There must be two dozen or more published biographies available on Maugham in the first camp, some written by people that knew him personally, some researched from the afore mentioned university collections, and some from personal interviews with family and friends. Some biographies simply used each other as their sources, and of which if thus done in such a manner, a gradual degrading of accurate information occurs. Although a small thread of truth runs through all of them relative to Maugham's trip to India and his visit with the Maharshi, for the most part they are all over the map. In the second camp, except possibly for Arthur Osborne, the father of Adam Osborne, Adam being a childhood friend of mine I ran around with at the Ramana ashram as a kid, David Godman is perhaps the most respected and foremost author on things Ramana. He invariably presents the most thorough research, backup, and accuracy in his works and has one of the best pages on the net regarding the meeting between Maugham and Ramana. Before Godman completely revamped his article into an engaging, new, and updated format, an article which he expounds on the meeting between the Maharshi and Maugham, Godman had only one click through link on his page to another page and that one link was to my page on who Larry Darrell was in real life and what happened to him post novel as linked at the bottom of the page.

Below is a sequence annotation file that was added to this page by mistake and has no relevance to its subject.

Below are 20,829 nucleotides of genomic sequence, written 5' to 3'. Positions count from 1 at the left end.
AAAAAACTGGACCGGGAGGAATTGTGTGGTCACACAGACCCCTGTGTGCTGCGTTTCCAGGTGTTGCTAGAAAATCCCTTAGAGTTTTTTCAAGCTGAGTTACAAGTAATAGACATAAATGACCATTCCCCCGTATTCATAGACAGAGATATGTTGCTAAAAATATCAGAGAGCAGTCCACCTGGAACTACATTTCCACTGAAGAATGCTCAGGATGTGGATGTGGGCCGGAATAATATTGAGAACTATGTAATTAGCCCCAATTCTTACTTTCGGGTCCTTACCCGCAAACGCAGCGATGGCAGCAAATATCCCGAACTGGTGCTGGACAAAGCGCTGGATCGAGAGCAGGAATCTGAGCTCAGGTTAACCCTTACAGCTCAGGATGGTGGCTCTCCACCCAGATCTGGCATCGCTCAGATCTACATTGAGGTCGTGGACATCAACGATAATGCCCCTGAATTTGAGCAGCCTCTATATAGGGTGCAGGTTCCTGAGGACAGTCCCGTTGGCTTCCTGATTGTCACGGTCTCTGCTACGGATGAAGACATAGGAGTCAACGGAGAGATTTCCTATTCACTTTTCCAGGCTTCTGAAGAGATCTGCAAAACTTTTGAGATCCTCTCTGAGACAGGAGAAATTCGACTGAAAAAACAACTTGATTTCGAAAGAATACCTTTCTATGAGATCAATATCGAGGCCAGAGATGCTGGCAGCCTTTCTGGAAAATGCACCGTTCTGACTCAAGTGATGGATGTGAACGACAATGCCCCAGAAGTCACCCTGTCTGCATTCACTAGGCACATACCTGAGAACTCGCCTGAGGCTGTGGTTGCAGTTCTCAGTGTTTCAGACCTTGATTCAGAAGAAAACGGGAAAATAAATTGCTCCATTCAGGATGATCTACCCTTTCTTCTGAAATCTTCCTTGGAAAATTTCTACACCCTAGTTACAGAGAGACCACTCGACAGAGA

There is a massive 1749 page two volume book set titled "Ashrams of India" that explores over 500 ashrams, temples, and other significant sites of eastern religious and spiritual interest located throughout the Indian sub-continent. The compilers have backed up their explorations with reems of classical, historical, and recent background information. In a section regarding westerners known to have historically visited the ashram of the Bhagavan Sri Ramana Maharshi the following is presented: